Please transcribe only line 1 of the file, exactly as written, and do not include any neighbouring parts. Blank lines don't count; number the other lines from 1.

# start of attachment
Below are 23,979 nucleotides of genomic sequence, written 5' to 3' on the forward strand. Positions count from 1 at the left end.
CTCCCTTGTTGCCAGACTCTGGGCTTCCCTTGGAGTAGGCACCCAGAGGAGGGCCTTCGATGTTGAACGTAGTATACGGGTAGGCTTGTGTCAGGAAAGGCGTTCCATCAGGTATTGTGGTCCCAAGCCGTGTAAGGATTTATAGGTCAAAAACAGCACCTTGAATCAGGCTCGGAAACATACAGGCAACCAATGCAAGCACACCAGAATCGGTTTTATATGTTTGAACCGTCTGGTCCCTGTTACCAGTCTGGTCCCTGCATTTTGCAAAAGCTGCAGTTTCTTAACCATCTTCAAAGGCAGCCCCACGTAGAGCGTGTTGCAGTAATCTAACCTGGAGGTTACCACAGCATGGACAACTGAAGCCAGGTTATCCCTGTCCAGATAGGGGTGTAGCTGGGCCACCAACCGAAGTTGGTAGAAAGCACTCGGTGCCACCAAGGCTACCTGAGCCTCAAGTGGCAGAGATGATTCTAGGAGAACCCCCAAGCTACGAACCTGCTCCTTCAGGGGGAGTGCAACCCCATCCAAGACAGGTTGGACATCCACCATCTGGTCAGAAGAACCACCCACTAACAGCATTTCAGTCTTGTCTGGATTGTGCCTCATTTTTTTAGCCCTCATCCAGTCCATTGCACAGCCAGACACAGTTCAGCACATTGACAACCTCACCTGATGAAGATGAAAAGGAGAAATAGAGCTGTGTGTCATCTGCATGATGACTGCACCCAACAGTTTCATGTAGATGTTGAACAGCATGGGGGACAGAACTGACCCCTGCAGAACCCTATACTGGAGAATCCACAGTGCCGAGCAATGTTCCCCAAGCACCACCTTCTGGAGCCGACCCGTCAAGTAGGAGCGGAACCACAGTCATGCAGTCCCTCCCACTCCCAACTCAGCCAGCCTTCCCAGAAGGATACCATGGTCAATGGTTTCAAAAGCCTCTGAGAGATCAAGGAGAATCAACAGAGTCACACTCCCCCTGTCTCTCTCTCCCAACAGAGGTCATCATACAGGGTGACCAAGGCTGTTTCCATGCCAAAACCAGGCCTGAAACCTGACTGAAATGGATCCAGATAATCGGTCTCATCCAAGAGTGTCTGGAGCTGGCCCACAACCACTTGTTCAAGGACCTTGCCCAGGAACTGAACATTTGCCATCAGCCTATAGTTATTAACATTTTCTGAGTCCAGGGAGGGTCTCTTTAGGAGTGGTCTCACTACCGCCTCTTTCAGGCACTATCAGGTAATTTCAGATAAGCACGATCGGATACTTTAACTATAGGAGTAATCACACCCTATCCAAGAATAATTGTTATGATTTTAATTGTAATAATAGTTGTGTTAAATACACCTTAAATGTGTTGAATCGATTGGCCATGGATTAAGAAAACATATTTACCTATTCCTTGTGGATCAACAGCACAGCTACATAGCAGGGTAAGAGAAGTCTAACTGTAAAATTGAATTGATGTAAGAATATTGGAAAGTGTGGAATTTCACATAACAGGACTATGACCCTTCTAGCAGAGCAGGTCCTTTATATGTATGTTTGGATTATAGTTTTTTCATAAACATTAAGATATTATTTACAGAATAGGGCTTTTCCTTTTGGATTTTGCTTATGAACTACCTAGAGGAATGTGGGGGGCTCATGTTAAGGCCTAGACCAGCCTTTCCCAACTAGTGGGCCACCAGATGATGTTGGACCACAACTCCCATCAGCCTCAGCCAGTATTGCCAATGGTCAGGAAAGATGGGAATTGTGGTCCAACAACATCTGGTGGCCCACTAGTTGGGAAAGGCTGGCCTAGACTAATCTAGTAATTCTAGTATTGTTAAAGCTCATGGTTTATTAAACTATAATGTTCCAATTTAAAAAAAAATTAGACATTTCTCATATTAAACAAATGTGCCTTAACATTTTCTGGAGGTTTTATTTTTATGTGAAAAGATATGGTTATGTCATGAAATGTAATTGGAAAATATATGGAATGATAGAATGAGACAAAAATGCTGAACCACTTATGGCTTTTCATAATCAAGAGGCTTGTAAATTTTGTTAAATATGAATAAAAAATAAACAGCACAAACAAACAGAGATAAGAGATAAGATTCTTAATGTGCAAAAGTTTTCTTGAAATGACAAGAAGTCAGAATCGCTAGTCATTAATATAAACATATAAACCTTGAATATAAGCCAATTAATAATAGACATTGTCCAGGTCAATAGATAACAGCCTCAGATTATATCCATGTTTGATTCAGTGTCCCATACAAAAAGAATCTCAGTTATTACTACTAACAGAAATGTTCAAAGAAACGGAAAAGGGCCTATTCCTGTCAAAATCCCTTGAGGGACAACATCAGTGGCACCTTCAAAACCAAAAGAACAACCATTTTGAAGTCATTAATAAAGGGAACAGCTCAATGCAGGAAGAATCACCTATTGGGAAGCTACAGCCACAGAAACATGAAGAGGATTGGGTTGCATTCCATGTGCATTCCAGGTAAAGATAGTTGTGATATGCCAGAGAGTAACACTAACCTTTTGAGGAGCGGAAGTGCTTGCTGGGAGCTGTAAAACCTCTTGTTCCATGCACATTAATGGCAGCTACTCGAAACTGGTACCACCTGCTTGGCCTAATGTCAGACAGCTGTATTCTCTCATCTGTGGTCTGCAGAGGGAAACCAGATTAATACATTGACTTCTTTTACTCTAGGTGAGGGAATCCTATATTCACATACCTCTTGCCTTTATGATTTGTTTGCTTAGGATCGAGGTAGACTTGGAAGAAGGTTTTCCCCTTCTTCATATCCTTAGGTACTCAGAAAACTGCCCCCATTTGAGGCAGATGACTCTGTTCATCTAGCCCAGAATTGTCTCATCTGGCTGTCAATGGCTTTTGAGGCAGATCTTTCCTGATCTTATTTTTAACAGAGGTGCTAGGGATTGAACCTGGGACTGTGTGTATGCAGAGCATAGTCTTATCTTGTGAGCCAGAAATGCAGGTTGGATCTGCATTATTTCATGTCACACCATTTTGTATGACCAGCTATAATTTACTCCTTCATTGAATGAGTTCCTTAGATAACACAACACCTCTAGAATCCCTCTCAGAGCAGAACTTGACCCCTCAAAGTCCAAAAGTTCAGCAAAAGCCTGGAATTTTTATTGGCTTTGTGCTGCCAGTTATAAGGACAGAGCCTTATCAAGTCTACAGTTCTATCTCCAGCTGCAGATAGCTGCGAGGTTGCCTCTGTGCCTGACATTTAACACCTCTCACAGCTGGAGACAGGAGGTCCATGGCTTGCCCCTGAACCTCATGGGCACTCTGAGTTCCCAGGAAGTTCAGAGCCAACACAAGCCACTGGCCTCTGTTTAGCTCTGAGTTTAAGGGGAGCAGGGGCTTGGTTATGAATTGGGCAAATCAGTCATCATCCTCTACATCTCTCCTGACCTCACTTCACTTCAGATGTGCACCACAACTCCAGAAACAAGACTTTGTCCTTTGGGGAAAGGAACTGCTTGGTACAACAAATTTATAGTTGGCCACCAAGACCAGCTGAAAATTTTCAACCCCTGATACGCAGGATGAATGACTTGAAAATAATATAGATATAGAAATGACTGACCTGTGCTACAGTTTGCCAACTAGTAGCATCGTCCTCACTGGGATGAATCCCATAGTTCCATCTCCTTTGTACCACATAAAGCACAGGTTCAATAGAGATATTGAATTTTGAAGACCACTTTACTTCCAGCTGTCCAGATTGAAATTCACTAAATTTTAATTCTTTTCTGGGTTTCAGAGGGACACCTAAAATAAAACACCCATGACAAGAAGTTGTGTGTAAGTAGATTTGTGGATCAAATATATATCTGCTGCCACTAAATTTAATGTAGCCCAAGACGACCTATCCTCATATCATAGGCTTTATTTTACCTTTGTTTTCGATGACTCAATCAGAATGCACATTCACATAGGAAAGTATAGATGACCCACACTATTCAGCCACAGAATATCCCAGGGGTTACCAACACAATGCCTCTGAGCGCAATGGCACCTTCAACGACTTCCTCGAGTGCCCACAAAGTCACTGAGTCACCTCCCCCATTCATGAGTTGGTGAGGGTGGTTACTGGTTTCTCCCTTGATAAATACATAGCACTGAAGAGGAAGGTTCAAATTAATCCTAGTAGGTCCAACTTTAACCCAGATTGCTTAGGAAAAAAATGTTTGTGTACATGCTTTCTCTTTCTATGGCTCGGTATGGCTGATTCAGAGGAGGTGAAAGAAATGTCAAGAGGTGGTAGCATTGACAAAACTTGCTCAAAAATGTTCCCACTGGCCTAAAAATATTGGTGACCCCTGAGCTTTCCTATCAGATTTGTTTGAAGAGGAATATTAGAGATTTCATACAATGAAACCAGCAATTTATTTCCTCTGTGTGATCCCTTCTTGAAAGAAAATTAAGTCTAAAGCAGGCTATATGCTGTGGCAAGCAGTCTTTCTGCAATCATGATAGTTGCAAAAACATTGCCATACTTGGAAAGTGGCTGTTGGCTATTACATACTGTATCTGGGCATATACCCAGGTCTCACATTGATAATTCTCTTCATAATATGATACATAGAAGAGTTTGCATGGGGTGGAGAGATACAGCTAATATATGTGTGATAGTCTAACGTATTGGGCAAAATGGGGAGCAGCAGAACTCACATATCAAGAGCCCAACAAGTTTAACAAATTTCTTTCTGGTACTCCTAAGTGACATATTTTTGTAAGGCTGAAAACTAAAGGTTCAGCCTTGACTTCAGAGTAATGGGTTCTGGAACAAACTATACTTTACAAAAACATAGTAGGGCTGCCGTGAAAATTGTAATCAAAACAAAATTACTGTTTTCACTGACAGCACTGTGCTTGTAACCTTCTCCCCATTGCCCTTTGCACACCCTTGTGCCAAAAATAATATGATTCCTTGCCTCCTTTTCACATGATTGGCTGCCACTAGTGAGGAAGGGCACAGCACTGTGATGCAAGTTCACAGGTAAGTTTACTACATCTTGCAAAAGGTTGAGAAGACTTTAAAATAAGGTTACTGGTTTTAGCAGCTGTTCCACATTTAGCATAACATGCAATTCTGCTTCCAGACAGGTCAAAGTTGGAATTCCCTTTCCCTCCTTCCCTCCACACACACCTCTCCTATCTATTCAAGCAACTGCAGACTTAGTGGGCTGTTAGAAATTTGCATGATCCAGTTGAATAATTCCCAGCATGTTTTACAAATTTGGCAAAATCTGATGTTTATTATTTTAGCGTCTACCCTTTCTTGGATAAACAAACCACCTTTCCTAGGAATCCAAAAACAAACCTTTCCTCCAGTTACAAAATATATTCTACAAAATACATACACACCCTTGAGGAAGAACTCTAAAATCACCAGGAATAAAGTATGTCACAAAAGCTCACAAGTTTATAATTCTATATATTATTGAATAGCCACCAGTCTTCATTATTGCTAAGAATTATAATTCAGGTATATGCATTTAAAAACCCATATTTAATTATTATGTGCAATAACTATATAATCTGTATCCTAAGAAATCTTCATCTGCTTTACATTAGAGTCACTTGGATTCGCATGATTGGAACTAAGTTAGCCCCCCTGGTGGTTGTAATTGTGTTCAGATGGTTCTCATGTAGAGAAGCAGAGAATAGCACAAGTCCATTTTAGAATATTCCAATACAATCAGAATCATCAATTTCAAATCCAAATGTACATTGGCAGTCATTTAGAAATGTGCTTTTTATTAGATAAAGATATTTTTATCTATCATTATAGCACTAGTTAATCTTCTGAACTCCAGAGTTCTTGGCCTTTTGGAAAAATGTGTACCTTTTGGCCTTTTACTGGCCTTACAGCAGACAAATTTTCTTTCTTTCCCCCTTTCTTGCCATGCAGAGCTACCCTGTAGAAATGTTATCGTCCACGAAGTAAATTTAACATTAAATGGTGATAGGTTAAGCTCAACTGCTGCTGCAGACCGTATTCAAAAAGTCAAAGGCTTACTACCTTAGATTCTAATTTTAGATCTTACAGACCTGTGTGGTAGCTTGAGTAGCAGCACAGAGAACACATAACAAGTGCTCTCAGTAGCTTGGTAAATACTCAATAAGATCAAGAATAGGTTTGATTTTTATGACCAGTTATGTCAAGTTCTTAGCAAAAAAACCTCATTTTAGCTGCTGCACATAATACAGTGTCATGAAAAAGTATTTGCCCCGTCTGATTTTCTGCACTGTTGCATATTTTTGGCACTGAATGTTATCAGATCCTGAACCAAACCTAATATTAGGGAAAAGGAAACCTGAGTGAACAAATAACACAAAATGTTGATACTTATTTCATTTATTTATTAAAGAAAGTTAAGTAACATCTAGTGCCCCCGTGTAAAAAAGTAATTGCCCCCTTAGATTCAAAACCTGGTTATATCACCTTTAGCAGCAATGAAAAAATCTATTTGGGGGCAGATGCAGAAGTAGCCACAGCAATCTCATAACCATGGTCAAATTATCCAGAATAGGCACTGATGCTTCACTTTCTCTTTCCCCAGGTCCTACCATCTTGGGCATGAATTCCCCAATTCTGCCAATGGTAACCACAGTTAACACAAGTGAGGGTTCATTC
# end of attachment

Below are 23,979 nucleotides of genomic sequence, written 5' to 3' on the forward strand. Positions count from 1 at the left end.